I would give my heart only to those who also gave their heart to me.  Never casting my pearls before swine.  Understanding that even my broken heart was a pearl.  That life is a treasure.  And I need to spend this treasure carefully.  I would savor each one of those seconds while I was standing within them.
If I could turn back time, I wouldn’t now be sitting in a dark room alone but for my dogs, surrounded by regrets and loss and pain.  I would be a different person in a different place living a very different life.  Silence wouldn’t accompany me throughout my days.  Numbness would not cripple me.  There would be laughter and tears and conversation.  My world would not be empty.  It would be messy and full of all that results from a life well lived.   I believe I would understand so much more clearly what was at stake and would act accordingly.  I would discover the person I was meant to be…before the wounding, abuse, rejection and destruction.  I would be fully alive.  Finally. 
If only I could turn back time.  If only there was such a thing as a second chance.
 
 

Beating on Walls

I have walls.  They were constructed long ago, when I was a child.  And let me tell you, I was one heck of a builder.  They are thicker than an Egyptian pyramid; more impenetrable than a nuclear bomb shelter.  My walls are AMAZING.  And terrifying.

They keep me locked tightly inside.  They prevent my emotions from escaping.  Keep me in a warm cocoon.   I can’t get out, even when I want to.  I can’t feel though I struggle and try with all my might.  These walls are high and thick and deep and wide and strong. Very strong.  Massive.  Painfully constricting.

I’m currently beating my head against them while I fight to claw my way out. I’ve been battling to tear them down.  I’ve been laboring to dig my way out from under them or to find a way around them…since I can’t seem to get over or through them.  I’ve begun to despair that I may be trapped within the confines of this fortress forever.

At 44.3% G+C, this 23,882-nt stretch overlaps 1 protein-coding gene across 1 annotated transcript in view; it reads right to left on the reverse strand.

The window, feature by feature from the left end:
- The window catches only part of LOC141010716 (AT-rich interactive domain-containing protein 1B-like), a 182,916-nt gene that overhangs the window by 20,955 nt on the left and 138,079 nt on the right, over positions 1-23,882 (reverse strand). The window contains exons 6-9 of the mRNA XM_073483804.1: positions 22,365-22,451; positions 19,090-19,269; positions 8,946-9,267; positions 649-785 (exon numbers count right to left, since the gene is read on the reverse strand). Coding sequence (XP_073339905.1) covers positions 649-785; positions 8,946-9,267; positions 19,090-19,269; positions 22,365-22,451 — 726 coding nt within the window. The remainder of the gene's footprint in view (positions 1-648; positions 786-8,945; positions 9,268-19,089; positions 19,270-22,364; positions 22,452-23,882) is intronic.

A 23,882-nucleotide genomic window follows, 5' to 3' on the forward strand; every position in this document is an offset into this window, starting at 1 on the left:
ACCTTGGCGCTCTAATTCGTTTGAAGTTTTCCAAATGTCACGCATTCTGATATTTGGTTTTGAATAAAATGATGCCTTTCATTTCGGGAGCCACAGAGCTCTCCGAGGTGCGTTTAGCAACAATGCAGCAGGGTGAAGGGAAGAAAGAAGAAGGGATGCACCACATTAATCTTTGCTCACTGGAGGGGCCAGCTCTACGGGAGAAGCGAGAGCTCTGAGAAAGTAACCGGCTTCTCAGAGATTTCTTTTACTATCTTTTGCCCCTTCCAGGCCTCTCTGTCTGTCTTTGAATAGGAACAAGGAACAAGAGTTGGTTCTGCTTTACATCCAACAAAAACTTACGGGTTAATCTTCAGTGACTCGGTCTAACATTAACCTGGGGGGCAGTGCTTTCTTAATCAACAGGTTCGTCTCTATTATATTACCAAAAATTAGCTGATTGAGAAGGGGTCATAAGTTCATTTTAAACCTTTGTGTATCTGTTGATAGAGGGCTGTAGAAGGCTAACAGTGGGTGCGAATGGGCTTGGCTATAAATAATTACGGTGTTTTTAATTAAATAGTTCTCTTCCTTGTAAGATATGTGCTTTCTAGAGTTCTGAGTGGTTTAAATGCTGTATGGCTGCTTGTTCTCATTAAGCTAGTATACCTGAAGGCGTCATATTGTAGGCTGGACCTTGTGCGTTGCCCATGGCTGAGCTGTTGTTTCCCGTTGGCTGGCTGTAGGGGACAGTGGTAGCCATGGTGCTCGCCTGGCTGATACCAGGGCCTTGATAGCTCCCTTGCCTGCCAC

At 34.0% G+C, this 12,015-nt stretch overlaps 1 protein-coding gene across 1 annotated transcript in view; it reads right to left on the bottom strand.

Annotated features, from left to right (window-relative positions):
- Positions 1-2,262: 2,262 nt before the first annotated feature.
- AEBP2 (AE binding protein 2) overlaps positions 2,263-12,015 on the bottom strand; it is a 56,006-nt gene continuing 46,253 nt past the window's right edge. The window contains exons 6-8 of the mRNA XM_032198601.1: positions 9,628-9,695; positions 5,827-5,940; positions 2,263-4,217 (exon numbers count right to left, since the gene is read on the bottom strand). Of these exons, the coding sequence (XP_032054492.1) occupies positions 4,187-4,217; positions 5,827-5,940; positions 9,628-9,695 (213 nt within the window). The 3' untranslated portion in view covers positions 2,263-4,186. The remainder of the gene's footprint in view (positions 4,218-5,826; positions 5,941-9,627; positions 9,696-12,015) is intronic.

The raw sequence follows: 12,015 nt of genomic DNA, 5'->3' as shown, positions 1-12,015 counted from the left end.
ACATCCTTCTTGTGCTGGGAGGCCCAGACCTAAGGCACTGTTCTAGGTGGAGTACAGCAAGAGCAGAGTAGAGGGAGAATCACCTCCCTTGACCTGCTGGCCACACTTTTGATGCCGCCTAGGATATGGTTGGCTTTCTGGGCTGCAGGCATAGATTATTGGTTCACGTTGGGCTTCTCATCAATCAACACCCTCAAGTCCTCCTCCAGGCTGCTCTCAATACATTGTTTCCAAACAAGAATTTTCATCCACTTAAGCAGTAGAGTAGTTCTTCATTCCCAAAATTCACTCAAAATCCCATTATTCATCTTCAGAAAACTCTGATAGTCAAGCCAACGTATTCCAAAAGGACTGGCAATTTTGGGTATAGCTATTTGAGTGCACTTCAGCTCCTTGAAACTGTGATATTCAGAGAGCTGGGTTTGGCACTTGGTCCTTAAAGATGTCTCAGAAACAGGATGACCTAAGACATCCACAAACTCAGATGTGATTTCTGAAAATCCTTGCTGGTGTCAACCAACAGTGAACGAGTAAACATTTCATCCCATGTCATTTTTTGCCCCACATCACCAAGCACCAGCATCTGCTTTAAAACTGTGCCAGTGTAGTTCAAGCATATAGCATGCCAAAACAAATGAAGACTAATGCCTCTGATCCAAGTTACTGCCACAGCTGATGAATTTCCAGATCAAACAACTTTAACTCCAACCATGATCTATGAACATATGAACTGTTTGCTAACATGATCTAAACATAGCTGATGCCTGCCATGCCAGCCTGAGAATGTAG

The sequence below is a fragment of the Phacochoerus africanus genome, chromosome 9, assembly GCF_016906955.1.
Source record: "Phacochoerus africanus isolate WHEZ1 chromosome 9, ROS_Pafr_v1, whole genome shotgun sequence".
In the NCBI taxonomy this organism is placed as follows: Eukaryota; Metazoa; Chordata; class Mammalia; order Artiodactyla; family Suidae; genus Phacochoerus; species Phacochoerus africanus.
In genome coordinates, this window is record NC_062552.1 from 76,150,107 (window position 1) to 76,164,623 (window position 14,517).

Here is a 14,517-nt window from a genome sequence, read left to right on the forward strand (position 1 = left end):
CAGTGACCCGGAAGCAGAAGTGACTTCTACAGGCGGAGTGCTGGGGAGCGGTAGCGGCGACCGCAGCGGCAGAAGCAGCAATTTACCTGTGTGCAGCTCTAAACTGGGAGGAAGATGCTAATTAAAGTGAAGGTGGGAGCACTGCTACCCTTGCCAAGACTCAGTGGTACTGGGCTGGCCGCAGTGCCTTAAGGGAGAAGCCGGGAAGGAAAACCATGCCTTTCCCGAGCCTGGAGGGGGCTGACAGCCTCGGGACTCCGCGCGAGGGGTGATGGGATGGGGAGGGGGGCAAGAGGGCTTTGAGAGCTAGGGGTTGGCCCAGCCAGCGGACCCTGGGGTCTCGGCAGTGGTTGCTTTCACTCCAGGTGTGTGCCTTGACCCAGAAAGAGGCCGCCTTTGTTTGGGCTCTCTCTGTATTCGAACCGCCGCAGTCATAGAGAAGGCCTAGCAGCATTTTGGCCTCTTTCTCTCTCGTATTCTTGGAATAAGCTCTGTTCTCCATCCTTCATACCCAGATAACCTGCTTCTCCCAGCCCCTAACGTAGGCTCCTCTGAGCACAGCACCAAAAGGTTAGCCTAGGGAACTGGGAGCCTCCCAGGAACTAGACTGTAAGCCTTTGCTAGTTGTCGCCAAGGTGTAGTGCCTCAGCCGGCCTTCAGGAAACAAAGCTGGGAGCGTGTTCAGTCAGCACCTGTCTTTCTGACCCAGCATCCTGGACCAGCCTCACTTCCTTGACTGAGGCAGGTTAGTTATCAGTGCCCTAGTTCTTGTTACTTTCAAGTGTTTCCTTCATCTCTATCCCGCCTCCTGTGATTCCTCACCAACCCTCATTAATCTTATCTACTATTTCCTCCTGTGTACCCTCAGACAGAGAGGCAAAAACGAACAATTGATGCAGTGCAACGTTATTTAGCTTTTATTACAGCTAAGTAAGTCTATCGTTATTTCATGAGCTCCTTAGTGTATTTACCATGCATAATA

My walls, these walls I built with my own hands to protect me, these horrible walls will be my coffin.

Is there some magic word I need to say?  Some formula I can use that will cause them to crack and come tumbling down?  Some trap door I’ve yet to find?  Some secret passageway?

I am in awe that I constructed them well before I hit my teen years. I’ve fortified them since, over the years.  But still, this mighty wall that runs through my heart, through my mind and that imprisons my soul, was largely complete before I reached the age of 13.  Time has not worn them down, caused them to decay, eroded them in any way, or created even a slight breach.

I’ve been trying for years to destroy them, to no avail.  I remain tightly encased.  Enclosed.  Trapped.  Untouched by emotions, for the most part.  I experience a profound level of depression and not much else.  No highs to go with the lows.

To be fair, we all have walls.  Some boundaries are healthy.  I don’t want to completely dismantle mine.  But I would like to significantly reduce them.  Perhaps include a few windows and doors.  I would like to be able to escape them if I choose to do so.  I would prefer they not be my prison.

Or my coffin.

My walls keep everyone out.  Everyone.  Out.

They keep me in.  Caged.  Bound.  Incarcerated.

Neither do they keep me safe.  Nor do they protect me.  They give me a sense of security and numb me.  But I can still be hurt.  Even deeply wounded.  Yet, if my ability to connect wasn’t nearly nonexistent, the damage would be far more extensive.  They can still stab me in the back and make fun of me.  They can look down on me, ridicule me and reject me…all of which is painful.  But I survive.  Behind my walls.  Alone and numb.

The most critical task my walls perform is to isolate me.  They do an astonishing job.  So astonishing, I no longer seem to have a choice in the matter…my walls have completely taken control.  I’ve not been able to reclaim power over them.  Reminiscent of Frankenstein; once created, the monster had a life of his own and could not be restrained.  My own creation has become my captor.  My jailer.